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Mubuga Solar Power Plant in Burundi Starts Commercial Operations

After six years of planning and construction, the 7.5MW Mubuga Solar Power Plant in Burundi, the first of its kind in the East African country has started commercial operations, which makes it the country’s first substantial energy generation project to go online in over three decades.

Also Read: Construction of Mubuga solar power plant in Burundi resumes

Located near the village of Mubuga in Mubuga district, which is in the eastern province of Gitega, reportedly one of the world’s least-developed states, Mubuga Solar Power Plant will increase Burundi’s production capacity by more than 10%, significantly boosting the supply of the electricity grid and support international efforts to increase funding for renewable energy, especially for the most vulnerable communities around the Globe.

Mubuga Solar Power Plant project team

The Mubuga Solar Power Plant was constructed by Gigawatt Global Coöperatief U.A., a multinational renewable energy company focused on the development and management of utility-scale solar fields in emerging markets.

The project was backed by the UK government with additional support provided directly and indirectly from the Energy and Environment Partnership (EEP), a fund set up by Finland in collaboration with the UK and Austria, and the Belgian Investment Company for Developing Countries (BIO).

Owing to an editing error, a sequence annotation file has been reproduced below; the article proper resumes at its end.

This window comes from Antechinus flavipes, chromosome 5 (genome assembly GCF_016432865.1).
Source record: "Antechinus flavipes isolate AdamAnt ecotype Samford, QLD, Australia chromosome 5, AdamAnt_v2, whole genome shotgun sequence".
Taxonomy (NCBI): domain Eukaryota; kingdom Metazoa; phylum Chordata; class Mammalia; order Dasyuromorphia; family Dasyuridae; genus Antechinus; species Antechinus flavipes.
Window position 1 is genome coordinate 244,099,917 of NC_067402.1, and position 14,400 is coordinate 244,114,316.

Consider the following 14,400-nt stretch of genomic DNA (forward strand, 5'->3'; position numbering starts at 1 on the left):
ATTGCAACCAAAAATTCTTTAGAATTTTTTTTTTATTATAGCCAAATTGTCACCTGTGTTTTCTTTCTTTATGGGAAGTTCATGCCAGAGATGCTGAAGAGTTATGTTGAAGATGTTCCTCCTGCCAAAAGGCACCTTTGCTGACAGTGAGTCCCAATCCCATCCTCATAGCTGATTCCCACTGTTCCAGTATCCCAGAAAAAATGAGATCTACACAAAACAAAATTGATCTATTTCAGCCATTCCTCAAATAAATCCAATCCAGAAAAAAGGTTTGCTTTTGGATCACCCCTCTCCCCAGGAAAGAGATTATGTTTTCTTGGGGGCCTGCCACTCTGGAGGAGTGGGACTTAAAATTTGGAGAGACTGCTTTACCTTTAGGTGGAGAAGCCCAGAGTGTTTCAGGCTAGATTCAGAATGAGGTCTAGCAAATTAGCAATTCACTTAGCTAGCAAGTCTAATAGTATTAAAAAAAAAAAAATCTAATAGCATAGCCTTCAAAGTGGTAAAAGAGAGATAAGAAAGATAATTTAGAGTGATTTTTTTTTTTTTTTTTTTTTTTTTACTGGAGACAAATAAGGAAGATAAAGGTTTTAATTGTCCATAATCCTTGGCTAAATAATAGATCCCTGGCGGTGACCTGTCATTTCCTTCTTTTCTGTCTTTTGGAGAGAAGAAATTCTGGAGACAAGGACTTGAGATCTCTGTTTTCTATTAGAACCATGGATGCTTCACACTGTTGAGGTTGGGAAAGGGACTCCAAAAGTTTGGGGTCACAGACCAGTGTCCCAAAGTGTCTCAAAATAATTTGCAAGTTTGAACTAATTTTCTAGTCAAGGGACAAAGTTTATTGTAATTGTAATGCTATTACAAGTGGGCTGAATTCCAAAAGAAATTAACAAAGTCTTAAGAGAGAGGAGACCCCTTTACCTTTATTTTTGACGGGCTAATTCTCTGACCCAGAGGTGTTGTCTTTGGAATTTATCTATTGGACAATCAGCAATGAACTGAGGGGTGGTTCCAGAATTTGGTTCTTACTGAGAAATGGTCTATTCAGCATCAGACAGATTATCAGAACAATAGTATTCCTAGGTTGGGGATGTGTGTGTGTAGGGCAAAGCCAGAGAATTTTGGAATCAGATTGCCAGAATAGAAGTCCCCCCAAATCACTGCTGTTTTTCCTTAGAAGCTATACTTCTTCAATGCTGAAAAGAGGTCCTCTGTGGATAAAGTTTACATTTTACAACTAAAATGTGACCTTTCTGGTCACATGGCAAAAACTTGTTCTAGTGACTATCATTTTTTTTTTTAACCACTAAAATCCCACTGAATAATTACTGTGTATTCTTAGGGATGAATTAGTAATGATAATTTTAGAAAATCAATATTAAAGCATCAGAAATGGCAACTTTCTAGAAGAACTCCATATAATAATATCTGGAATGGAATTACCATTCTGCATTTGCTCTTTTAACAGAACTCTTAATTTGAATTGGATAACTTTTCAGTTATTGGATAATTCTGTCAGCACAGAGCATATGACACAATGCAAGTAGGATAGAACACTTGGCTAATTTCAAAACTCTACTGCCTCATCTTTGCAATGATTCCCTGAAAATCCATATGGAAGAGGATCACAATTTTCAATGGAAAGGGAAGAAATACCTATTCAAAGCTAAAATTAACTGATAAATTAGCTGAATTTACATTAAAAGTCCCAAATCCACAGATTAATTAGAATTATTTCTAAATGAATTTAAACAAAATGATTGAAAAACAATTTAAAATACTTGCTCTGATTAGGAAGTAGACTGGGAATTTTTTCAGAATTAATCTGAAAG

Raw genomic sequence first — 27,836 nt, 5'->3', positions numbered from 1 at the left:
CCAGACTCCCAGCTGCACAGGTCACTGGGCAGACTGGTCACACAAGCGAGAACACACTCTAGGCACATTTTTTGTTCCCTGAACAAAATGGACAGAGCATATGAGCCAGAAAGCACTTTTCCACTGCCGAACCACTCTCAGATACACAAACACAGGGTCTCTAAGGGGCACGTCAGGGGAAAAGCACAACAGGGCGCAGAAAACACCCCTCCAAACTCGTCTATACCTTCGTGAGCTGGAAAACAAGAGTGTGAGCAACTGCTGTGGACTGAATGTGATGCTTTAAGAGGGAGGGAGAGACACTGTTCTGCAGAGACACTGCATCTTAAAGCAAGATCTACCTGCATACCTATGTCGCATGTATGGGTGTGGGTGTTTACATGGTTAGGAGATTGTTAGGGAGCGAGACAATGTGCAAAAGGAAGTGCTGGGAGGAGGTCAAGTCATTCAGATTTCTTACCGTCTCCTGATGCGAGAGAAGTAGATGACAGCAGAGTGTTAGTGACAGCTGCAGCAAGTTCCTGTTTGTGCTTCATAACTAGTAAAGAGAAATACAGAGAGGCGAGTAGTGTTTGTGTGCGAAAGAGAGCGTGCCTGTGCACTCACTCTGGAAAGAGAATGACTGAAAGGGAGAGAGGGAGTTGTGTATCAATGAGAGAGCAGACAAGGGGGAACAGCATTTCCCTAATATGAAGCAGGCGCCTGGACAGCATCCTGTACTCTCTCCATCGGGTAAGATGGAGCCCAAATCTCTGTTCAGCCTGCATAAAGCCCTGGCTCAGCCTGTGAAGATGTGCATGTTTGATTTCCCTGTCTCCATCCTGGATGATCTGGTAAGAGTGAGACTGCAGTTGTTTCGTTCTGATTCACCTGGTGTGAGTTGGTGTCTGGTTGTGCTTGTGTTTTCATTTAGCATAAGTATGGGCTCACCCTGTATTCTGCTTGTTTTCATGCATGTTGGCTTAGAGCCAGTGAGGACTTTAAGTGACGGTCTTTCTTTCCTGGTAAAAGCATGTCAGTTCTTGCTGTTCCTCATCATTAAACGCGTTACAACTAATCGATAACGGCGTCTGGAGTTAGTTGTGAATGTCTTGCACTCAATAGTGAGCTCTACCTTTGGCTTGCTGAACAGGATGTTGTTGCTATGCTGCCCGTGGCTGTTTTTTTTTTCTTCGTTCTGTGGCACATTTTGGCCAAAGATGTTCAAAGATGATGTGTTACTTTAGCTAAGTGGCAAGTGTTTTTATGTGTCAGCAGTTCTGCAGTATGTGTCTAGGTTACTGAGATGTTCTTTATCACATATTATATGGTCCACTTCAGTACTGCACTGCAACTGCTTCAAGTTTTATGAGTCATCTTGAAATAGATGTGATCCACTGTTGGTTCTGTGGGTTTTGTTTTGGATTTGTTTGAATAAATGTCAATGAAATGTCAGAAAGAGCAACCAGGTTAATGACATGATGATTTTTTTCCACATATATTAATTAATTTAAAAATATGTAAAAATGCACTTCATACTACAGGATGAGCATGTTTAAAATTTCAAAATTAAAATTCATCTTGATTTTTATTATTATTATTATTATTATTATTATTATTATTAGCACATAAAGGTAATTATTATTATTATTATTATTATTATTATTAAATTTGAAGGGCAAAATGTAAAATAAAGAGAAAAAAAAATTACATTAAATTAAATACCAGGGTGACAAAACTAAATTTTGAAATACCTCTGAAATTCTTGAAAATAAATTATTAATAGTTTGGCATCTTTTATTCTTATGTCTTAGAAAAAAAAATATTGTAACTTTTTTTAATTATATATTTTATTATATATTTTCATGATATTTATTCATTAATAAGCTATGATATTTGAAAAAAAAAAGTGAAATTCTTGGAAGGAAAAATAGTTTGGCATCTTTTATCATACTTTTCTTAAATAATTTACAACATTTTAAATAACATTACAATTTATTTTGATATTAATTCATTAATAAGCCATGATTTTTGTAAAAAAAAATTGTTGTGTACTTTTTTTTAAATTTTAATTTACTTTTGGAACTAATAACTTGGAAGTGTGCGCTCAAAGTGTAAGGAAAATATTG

BIO is a private company, based in Brussels, Belgium, whose objective is to support a strong private sector in developing and/or emerging countries, to enable them to gain access to growth and sustainable development within the framework of the Sustainable Development Goals.

Other key project players

Trinity International LLP, a corporate finance law firm focusing on energy, infrastructure, resources, and industry advised the Gigawatt Global and Inspired Evolution equity teams since 2017 while Voltalia, an international player in the renewable energy sector provided the engineering, procurement, and construction services.

The political risk re-insurance was provided by the United States International Development Finance Corporation (DFC).

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